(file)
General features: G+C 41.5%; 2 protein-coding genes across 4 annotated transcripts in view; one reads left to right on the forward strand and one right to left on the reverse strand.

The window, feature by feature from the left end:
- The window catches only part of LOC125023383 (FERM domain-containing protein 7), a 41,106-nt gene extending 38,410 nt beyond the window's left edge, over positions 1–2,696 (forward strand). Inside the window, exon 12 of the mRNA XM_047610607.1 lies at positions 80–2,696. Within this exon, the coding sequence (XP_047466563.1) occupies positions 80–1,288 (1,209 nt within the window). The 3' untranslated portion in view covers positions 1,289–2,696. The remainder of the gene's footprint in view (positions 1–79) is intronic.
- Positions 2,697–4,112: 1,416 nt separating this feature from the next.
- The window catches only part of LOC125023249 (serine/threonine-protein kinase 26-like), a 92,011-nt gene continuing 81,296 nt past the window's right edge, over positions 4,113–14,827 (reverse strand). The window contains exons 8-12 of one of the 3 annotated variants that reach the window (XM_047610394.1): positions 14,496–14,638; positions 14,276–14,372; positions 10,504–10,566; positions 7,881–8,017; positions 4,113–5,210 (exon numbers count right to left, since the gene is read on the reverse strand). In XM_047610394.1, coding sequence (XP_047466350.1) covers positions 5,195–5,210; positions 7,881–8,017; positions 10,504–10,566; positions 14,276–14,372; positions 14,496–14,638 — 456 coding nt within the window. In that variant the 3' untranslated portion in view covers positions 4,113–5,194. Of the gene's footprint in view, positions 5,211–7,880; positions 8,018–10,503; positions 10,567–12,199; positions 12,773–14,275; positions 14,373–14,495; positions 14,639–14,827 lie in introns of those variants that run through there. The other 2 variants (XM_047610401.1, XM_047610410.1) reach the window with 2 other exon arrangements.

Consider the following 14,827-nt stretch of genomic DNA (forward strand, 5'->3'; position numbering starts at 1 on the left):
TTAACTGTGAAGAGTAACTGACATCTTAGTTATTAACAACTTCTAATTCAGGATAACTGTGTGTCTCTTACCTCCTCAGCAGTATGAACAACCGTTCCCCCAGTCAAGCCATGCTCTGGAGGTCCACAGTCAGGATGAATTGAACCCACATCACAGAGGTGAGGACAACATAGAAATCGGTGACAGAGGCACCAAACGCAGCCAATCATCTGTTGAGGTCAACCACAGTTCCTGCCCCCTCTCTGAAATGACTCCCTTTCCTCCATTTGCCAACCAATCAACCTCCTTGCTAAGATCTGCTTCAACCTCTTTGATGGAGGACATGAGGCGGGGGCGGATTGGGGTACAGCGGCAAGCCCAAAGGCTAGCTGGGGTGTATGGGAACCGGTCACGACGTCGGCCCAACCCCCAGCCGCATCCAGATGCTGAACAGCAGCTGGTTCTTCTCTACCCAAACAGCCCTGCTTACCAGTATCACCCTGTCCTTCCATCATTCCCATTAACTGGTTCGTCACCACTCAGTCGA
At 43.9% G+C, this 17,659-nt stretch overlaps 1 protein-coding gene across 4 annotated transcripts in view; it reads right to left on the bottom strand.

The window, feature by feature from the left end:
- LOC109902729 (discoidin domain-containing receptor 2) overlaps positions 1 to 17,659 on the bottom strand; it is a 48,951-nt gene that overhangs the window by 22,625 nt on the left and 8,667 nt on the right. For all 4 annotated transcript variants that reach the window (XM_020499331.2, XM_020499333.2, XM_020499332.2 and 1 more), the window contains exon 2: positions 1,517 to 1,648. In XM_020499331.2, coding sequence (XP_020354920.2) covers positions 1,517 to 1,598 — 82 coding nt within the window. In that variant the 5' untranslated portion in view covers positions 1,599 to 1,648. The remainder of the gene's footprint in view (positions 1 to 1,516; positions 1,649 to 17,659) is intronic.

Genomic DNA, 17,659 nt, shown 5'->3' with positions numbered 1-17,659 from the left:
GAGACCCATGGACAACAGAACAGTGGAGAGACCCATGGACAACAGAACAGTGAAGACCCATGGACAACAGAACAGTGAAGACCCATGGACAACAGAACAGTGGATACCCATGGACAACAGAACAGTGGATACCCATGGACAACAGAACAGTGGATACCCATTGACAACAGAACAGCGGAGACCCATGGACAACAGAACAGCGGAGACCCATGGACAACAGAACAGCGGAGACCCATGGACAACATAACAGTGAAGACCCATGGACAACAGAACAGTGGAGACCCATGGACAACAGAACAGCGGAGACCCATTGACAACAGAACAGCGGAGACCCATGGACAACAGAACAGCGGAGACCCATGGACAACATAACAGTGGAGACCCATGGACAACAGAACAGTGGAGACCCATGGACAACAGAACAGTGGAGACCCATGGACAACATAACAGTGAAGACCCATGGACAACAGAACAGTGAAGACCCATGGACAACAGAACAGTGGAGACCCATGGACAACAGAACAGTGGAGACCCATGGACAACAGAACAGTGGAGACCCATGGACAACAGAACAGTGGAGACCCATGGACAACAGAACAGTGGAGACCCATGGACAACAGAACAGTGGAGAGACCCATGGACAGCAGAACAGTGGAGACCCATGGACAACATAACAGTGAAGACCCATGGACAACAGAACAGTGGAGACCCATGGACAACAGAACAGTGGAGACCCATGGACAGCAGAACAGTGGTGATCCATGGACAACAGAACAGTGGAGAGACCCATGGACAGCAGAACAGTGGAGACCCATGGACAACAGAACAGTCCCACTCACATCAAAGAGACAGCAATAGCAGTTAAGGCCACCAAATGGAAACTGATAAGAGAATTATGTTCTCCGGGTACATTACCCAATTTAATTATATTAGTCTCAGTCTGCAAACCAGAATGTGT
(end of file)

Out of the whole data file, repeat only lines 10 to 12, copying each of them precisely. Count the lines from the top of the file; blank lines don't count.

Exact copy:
- LOC109902729 (discoidin domain-containing receptor 2) overlaps positions 1 to 17,659 on the bottom strand; it is a 48,951-nt gene that overhangs the window by 22,625 nt on the left and 8,667 nt on the right. For all 4 annotated transcript variants that reach the window (XM_020499331.2, XM_020499333.2, XM_020499332.2 and 1 more), the window contains exon 2: positions 1,517 to 1,648. In XM_020499331.2, coding sequence (XP_020354920.2) covers positions 1,517 to 1,598 — 82 coding nt within the window. In that variant the 5' untranslated portion in view covers positions 1,599 to 1,648. The remainder of the gene's footprint in view (positions 1 to 1,516; positions 1,649 to 17,659) is intronic.

Genomic DNA, 17,659 nt, shown 5'->3' with positions numbered 1-17,659 from the left:
GAGACCCATGGACAACAGAACAGTGGAGAGACCCATGGACAACAGAACAGTGAAGACCCATGGACAACAGAACAGTGAAGACCCATGGACAACAGAACAGTGGATACCCATGGACAACAGAACAGTGGATACCCATGGACAACAGAACAGTGGATACCCATTGACAACAGAACAGCGGAGACCCATGGACAACAGAACAGCGGAGACCCATGGACAACAGAACAGCGGAGACCCATGGACAACATAACAGTGAAGACCCATGGACAACAGAACAGTGGAGACCCATGGACAACAGAACAGCGGAGACCCATTGACAACAGAACAGCGGAGACCCATGGACAACAGAACAGCGGAGACCCATGGACAACATAACAGTGGAGACCCATGGACAACAGAACAGTGGAGACCCATGGACAACAGAACAGTGGAGACCCATGGACAACATAACAGTGAAGACCCATGGACAACAGAACAGTGAAGACCCATGGACAACAGAACAGTGGAGACCCATGGACAACAGAACAGTGGAGACCCATGGACAACAGAACAGTGGAGACCCATGGACAACAGAACAGTGGAGACCCATGGACAACAGAACAGTGGAGACCCATGGACAACAGAACAGTGGAGAGACCCATGGACAGCAGAACAGTGGAGACCCATGGACAACATAACAGTGAAGACCCATGGACAACAGAACAGTGGAGACCCATGGACAACAGAACAGTGGAGACCCATGGACAGCAGAACAGTGGTGATCCATGGACAACAGAACAGTGGAGAGACCCATGGACAGCAGAACAGTGGAGACCCATGGACAACAGAACAGTCCCACTCACATCAAAGAGACAGCAATAGCAGTTAAGGCCACCAAATGGAAACTGATAAGAGAATTATGTTCTCCGGGTACATTACCCAATTTAATTATATTAGTCTCAGTCTGCAAACCAGAATGTGT